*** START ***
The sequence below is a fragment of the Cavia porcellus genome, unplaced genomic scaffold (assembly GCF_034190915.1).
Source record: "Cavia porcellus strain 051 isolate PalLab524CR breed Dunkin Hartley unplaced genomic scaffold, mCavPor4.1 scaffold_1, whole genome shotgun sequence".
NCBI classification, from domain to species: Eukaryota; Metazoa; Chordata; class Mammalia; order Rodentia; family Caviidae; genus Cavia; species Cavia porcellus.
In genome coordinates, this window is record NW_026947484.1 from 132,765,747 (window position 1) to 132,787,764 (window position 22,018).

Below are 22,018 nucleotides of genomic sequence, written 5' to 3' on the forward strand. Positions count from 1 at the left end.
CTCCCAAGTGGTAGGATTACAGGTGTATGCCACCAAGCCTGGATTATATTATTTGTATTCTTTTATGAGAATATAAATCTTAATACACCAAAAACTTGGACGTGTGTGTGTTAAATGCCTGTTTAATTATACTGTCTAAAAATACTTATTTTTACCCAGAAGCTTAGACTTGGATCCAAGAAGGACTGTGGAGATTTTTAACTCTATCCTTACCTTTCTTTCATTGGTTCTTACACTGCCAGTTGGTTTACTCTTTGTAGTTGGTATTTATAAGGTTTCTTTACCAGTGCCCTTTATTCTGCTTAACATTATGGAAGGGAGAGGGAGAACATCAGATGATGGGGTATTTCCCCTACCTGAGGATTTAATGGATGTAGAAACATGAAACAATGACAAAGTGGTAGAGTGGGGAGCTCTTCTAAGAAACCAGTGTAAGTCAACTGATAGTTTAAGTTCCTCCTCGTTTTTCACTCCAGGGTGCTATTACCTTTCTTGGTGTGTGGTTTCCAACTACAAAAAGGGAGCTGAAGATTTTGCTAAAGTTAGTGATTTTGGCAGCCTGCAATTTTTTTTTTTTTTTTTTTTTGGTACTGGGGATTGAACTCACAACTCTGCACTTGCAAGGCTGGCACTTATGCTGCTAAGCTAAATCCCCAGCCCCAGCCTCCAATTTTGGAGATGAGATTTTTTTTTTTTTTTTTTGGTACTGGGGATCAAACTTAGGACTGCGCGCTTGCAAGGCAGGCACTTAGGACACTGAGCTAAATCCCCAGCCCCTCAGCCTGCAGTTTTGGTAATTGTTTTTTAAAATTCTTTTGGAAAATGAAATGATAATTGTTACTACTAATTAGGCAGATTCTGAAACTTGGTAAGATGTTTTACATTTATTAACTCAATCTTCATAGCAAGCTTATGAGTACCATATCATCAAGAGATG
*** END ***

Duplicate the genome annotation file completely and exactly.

The sequence below is a fragment of the Cavia porcellus genome, unplaced genomic scaffold (assembly GCF_034190915.1).
Source record: "Cavia porcellus strain 051 isolate PalLab524CR breed Dunkin Hartley unplaced genomic scaffold, mCavPor4.1 scaffold_1, whole genome shotgun sequence".
NCBI classification, from domain to species: Eukaryota; Metazoa; Chordata; class Mammalia; order Rodentia; family Caviidae; genus Cavia; species Cavia porcellus.
In genome coordinates, this window is record NW_026947484.1 from 132,765,747 (window position 1) to 132,787,764 (window position 22,018).

Below are 22,018 nucleotides of genomic sequence, written 5' to 3' on the forward strand. Positions count from 1 at the left end.
CTCCCAAGTGGTAGGATTACAGGTGTATGCCACCAAGCCTGGATTATATTATTTGTATTCTTTTATGAGAATATAAATCTTAATACACCAAAAACTTGGACGTGTGTGTGTTAAATGCCTGTTTAATTATACTGTCTAAAAATACTTATTTTTACCCAGAAGCTTAGACTTGGATCCAAGAAGGACTGTGGAGATTTTTAACTCTATCCTTACCTTTCTTTCATTGGTTCTTACACTGCCAGTTGGTTTACTCTTTGTAGTTGGTATTTATAAGGTTTCTTTACCAGTGCCCTTTATTCTGCTTAACATTATGGAAGGGAGAGGGAGAACATCAGATGATGGGGTATTTCCCCTACCTGAGGATTTAATGGATGTAGAAACATGAAACAATGACAAAGTGGTAGAGTGGGGAGCTCTTCTAAGAAACCAGTGTAAGTCAACTGATAGTTTAAGTTCCTCCTCGTTTTTCACTCCAGGGTGCTATTACCTTTCTTGGTGTGTGGTTTCCAACTACAAAAAGGGAGCTGAAGATTTTGCTAAAGTTAGTGATTTTGGCAGCCTGCAATTTTTTTTTTTTTTTTTTTTTGGTACTGGGGATTGAACTCACAACTCTGCACTTGCAAGGCTGGCACTTATGCTGCTAAGCTAAATCCCCAGCCCCAGCCTCCAATTTTGGAGATGAGATTTTTTTTTTTTTTTTTTGGTACTGGGGATCAAACTTAGGACTGCGCGCTTGCAAGGCAGGCACTTAGGACACTGAGCTAAATCCCCAGCCCCTCAGCCTGCAGTTTTGGTAATTGTTTTTTAAAATTCTTTTGGAAAATGAAATGATAATTGTTACTACTAATTAGGCAGATTCTGAAACTTGGTAAGATGTTTTACATTTATTAACTCAATCTTCATAGCAAGCTTATGAGTACCATATCATCAAGAGATG